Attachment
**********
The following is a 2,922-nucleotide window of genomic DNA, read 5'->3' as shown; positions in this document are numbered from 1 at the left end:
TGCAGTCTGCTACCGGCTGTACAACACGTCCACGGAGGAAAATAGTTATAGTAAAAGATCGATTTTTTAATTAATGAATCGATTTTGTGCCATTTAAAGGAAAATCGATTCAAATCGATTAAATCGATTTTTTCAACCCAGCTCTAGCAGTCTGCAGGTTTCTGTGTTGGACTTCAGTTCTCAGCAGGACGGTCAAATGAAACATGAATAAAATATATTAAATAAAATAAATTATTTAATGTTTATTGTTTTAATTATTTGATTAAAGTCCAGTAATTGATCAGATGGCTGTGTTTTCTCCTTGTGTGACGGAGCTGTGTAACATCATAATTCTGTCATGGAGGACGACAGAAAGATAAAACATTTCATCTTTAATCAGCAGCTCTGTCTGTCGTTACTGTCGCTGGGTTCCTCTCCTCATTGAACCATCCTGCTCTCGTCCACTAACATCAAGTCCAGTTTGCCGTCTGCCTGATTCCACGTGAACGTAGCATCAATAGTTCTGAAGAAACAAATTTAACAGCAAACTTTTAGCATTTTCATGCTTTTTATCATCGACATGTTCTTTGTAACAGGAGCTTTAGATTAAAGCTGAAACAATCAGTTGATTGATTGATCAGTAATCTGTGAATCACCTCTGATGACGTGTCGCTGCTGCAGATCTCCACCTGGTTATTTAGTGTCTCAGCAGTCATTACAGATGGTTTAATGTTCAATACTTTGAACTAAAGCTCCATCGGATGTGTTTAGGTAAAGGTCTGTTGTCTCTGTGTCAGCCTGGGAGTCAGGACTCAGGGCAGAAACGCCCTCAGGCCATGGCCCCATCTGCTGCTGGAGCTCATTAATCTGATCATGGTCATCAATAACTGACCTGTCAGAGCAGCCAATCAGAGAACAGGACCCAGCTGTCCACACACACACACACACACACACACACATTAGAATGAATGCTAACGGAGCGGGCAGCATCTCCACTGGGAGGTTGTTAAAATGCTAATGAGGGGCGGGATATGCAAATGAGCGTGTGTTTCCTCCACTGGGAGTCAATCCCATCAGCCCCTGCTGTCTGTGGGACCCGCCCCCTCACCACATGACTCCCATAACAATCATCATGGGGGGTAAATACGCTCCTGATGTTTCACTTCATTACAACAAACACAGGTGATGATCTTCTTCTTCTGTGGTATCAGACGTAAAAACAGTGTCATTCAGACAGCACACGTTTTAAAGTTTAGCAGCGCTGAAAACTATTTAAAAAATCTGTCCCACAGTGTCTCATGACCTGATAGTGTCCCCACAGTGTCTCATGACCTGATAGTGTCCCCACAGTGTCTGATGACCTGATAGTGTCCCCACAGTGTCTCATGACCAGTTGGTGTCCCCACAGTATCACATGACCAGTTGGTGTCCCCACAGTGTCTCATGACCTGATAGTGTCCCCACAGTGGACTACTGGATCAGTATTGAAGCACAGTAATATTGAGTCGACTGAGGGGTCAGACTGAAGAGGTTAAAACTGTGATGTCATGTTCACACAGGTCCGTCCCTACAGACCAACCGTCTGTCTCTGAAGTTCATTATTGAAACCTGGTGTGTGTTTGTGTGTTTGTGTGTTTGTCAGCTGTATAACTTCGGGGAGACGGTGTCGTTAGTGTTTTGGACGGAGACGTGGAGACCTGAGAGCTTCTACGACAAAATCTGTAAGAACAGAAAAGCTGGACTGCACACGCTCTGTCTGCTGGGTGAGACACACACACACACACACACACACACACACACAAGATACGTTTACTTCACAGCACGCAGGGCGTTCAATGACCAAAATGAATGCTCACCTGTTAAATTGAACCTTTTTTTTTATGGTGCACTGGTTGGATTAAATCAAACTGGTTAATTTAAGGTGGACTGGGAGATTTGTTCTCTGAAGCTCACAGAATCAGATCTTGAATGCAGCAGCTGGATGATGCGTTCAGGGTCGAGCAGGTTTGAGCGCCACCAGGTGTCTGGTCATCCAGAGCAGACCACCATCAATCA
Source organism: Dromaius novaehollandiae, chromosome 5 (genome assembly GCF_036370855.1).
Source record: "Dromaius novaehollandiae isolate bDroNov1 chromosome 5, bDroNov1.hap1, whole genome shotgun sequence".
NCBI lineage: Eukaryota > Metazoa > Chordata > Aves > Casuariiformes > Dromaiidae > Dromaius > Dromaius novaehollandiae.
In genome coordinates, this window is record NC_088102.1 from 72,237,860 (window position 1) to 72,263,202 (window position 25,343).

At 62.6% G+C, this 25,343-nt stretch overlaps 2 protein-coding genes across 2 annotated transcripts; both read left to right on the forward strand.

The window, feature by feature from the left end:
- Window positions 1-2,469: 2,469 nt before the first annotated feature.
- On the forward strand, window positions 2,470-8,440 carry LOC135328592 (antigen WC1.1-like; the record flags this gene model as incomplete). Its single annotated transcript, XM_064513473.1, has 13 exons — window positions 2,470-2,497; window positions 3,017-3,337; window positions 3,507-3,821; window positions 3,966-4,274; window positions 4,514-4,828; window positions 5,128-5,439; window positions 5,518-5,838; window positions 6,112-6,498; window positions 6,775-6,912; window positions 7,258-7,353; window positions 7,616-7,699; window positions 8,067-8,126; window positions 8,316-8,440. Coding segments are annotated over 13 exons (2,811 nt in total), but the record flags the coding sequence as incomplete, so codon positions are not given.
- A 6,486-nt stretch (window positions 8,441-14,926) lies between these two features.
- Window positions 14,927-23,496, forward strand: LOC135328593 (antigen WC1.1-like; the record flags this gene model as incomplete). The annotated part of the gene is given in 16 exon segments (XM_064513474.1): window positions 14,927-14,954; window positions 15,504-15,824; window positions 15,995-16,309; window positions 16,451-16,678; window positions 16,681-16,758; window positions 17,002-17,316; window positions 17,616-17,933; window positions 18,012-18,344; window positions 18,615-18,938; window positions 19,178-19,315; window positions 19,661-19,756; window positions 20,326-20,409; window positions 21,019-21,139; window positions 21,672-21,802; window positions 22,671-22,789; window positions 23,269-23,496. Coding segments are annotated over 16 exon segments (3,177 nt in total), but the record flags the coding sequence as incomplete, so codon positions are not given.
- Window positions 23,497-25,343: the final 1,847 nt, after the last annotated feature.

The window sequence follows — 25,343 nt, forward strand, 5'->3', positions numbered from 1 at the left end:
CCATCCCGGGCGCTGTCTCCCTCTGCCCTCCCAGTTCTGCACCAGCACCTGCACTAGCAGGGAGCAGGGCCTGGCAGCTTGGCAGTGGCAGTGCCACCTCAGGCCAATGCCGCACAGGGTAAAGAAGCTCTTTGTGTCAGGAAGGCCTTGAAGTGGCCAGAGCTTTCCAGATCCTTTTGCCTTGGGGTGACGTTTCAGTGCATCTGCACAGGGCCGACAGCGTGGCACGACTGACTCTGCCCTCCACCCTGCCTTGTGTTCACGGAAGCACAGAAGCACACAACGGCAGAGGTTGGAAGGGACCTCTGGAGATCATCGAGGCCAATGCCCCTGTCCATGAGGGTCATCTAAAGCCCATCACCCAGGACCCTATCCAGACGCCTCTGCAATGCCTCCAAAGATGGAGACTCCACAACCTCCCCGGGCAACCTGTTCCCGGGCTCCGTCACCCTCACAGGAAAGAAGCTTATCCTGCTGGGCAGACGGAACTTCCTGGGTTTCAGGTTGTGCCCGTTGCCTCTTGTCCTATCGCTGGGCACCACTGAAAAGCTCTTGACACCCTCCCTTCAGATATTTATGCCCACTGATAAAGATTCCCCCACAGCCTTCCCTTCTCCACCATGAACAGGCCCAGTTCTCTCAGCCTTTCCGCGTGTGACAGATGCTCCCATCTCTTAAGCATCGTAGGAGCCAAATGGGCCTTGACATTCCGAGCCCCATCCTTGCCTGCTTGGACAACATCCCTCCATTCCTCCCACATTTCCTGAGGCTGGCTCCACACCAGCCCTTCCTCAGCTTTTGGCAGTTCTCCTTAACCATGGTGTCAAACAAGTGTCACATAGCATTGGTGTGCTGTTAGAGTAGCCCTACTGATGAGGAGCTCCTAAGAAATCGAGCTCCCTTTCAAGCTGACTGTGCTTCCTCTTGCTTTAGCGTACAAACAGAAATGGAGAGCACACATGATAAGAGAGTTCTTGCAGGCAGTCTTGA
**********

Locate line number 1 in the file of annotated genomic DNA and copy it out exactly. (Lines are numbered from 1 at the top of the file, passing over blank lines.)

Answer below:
The following is a 2,922-nucleotide window of genomic DNA, read 5'->3' as shown; positions in this document are numbered from 1 at the left end: